The pandemic has changed our shopping habits, but how? A recent study by the consulting firm McKinsey & Co. shows some obvious—and not-so-obvious—changes in consumer behavior due to the Covid-19 economy.
Let us start with the obvious. The report says that physical distancing and stay-at-home mandates have nudged more people to shop online. Growth in online shopping has been especially strong in over-the-counter medicines, groceries and household supplies, and personal care products. But even discretionary categories like skin care and makeup, apparel and jewelry are experiencing a shift away from in-store purchases. (The report notes that some consumer areas, like entertainment at home, consumer electronics and books/magazines/newspapers have grown, but were already predominately online purchases anyway, at 80% (now 84%), 66% (now 72%) and 64% (now 71%) respectively.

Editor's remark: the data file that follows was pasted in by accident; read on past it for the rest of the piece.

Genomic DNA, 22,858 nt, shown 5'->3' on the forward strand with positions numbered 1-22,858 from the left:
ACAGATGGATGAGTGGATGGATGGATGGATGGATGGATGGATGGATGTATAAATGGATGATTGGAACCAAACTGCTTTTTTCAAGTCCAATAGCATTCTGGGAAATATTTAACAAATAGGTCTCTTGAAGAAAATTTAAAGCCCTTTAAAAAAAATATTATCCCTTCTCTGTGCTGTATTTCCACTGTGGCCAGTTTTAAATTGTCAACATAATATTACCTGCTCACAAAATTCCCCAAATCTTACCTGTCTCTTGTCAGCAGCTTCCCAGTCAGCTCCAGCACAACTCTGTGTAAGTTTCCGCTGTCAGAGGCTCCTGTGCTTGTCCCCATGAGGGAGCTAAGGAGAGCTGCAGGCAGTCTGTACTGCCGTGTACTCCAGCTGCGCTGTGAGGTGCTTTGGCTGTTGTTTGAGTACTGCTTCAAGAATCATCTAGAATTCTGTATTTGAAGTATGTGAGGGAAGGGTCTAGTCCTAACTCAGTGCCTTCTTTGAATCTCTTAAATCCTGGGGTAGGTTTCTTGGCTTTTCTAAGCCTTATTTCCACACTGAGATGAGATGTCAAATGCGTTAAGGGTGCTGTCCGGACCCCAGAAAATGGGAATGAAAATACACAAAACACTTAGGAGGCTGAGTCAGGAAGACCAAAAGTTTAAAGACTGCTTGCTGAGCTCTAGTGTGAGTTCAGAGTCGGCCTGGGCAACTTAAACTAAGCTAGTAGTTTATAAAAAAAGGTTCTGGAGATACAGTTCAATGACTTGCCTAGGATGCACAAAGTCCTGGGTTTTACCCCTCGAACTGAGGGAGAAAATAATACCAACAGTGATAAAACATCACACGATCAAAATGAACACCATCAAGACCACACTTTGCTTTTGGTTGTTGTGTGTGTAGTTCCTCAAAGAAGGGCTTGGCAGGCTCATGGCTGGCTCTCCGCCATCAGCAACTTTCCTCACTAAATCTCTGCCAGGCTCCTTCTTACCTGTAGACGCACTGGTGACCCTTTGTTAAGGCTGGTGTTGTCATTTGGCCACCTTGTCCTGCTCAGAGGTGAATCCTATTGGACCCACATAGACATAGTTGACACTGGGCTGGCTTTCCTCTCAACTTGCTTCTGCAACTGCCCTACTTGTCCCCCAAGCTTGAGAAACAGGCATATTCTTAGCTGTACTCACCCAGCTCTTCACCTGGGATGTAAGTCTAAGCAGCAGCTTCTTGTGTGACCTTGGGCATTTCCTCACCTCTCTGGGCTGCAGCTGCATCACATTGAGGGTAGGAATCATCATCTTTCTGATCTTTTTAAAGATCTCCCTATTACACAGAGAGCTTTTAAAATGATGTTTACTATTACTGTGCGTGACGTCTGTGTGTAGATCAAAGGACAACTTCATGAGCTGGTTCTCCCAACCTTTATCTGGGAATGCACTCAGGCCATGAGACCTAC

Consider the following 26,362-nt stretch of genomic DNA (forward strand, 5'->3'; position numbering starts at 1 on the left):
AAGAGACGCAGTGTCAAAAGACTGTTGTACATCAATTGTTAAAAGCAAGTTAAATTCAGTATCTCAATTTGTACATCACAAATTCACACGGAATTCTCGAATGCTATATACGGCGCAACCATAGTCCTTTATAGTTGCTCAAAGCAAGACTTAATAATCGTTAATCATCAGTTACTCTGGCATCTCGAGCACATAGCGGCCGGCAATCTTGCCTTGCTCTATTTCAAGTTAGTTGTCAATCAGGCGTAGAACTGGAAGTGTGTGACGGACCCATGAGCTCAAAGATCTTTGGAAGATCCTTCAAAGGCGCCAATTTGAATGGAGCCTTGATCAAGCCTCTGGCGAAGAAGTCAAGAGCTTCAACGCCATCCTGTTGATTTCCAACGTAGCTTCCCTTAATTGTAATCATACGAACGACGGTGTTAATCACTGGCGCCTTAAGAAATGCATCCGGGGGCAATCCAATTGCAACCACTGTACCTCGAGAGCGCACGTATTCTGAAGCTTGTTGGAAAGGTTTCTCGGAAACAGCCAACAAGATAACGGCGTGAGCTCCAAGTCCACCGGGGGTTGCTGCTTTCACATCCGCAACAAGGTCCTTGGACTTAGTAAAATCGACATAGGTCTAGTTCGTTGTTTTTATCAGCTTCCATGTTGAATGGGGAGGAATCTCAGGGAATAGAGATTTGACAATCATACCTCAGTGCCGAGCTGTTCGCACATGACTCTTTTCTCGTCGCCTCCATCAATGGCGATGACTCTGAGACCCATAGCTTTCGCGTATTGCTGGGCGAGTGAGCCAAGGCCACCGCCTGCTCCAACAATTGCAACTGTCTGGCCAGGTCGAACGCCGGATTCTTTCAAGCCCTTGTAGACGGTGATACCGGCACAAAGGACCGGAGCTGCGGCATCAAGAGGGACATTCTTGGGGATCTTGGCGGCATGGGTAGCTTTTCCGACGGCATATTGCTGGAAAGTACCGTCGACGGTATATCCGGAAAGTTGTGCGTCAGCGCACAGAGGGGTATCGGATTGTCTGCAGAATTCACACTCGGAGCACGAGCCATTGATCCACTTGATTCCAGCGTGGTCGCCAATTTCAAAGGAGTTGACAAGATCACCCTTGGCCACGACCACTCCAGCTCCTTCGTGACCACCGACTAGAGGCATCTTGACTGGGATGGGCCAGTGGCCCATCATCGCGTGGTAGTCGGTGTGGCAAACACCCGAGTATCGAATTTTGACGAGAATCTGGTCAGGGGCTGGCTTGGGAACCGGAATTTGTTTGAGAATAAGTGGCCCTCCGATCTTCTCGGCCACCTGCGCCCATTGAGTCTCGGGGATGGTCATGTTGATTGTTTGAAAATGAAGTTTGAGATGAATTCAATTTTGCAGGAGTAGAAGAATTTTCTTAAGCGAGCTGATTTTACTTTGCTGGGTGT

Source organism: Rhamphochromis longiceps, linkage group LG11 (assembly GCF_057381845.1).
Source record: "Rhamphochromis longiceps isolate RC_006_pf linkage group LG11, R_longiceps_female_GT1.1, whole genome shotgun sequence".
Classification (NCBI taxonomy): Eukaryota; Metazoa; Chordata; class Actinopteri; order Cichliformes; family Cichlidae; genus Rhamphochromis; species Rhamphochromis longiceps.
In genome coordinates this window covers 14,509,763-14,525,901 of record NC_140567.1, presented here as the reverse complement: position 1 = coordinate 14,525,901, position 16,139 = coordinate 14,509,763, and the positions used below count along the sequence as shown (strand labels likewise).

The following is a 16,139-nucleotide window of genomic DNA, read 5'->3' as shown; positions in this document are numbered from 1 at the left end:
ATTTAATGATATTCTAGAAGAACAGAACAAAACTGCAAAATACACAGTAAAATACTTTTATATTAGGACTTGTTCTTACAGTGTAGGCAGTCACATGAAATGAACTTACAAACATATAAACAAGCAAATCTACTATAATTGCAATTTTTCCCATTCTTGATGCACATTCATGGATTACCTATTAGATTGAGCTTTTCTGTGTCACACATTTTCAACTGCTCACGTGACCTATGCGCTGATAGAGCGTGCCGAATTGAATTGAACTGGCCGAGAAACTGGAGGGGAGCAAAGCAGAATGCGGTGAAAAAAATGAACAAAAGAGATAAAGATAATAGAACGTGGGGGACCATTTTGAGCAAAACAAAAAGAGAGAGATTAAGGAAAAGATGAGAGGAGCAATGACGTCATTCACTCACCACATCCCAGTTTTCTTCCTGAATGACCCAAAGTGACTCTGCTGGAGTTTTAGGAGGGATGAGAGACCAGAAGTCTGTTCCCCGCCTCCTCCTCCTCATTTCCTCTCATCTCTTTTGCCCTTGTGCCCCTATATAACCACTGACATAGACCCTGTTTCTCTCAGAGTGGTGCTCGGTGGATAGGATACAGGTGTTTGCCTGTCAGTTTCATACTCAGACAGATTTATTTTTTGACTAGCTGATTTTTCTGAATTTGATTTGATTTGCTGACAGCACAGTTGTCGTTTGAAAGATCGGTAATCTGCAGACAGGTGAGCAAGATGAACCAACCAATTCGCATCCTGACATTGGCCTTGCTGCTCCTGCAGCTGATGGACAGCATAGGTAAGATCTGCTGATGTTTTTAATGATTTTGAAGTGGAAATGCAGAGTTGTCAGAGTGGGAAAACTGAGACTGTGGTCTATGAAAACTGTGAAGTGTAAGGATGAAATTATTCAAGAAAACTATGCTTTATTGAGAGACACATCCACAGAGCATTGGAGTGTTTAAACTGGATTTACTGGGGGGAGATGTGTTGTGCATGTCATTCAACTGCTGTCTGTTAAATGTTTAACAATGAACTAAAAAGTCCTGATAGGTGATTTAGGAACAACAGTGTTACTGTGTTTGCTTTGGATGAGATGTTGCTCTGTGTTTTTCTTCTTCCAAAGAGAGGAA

Also, people are requiring more “hygiene transparency” in their shopping habits—which means they favor stores and restaurants that post their cleaning priorities and whether they require masks for customers. Interestingly, 79% of consumers intend to continue or increase their use of self-checkout in retail stores. People are also eating more at home, and spending more time indoors than they did, which has boosted at-home fitness purchases and home cooking activities.
Less obvious: the online shopping trend seems to be strongest among people who have over $100,000 in income, and when broken out by generational cohort, the millennials appear to be leading the way. People with under $50,000 in income are actually doing LESS online shopping, perhaps because they have less money to spend overall.
The article says that brands need to ensure strong availability (the product is there in the online store when you want to buy it) and also convey value. The McKinsey report also says that consumers want value for their money. But when, in the history of commerce, pandemic or no, were these things not true?
This article was written by an independent writer for Brewster Financial Planning LLC and is not intended as individualized legal or investment advice